Some investors have also fingered the structure of Nigeria’s economy as a challenge as it rests almost exclusively on Crude oil for about 90% of its foreign exchange earnings. The lack of diversity of foreign exchange cash flow serves as a strong impediment to its ability to smoothly generate dollar-equivalent local returns that can be repatriated without capital conversion constraints. Besides at a less technical level, Nigeria is considered notorious for mismanaging loans.
Some of the country’s creditors under a negotiated Paris Club agreement in 2005 had had to write off a crushing $18 billion or 60 per cent of the $30 billion debt Nigeria owed to the lending consortium at the time. The staggering write-off took place under the administration of former President Olusegun Obasanjo when the country was brought to its knees by its epic sovereign debt obligations.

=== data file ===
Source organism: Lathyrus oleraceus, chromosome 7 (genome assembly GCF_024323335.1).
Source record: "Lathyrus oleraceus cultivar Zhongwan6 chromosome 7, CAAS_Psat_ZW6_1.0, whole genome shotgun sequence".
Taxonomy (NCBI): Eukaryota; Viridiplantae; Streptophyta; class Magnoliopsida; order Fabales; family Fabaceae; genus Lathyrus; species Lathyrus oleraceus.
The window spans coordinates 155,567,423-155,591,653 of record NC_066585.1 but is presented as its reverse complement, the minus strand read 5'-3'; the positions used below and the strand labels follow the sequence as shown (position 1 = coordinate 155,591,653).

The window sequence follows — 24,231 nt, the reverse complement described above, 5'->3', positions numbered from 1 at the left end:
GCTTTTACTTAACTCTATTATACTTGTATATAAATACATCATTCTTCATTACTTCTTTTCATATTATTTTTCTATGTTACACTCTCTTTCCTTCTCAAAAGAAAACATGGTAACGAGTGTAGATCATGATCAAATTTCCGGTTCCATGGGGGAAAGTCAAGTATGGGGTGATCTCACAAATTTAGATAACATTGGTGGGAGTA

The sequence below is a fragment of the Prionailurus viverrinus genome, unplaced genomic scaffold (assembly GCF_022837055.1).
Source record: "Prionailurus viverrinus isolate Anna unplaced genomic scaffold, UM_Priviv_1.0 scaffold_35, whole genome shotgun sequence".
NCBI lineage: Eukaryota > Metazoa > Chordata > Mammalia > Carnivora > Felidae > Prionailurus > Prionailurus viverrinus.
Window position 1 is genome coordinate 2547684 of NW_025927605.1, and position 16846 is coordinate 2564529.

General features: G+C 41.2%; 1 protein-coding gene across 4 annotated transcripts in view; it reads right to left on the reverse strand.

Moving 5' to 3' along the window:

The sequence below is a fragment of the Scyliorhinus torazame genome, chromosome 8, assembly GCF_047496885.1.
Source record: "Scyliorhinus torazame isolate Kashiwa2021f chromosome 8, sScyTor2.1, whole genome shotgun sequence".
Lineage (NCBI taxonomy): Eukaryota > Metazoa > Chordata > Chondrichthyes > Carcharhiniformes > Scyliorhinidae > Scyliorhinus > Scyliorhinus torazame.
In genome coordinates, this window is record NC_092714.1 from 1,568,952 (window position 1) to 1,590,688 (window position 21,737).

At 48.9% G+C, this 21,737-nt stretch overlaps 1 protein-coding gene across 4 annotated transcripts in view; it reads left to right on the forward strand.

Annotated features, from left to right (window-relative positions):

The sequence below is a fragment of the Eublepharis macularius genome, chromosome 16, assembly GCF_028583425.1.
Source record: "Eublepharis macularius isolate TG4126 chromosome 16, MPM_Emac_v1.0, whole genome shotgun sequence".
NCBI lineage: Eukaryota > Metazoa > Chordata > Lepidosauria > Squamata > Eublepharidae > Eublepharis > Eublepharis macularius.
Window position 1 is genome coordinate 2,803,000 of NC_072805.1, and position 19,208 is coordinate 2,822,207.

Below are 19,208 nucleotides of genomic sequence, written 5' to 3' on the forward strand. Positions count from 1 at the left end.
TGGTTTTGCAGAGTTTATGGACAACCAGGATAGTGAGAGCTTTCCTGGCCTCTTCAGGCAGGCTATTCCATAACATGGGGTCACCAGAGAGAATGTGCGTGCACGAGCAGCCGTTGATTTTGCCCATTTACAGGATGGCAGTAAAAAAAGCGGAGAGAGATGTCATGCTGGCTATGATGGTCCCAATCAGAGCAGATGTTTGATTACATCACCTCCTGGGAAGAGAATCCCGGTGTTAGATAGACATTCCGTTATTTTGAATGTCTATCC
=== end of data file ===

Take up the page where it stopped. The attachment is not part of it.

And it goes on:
Former Managing Director of defunct, ACB International Bank, Emma Nwosu believes that lending money to Nigeria by foreign lenders depends wholly on their expectations of how Nigeria restructures and transforms her economy.
Nwosu who expressed fear that Nigeria’s antecedent does not portray her as having the ability to manage borrowed money well, expressed scepticism about fresh foreign loans.
‘’Historically, Nigeria has never managed any loan process well. It has not transformed the economy. And no responsible lender will lend this money given our antecedent in managing loans’’, he said
Dr. Afolabi Olowokere of Financial Derivatives Company Limited, who shares Nwosu’s view reckons that ratings, risk and interest rate charges play very important roles in international lending.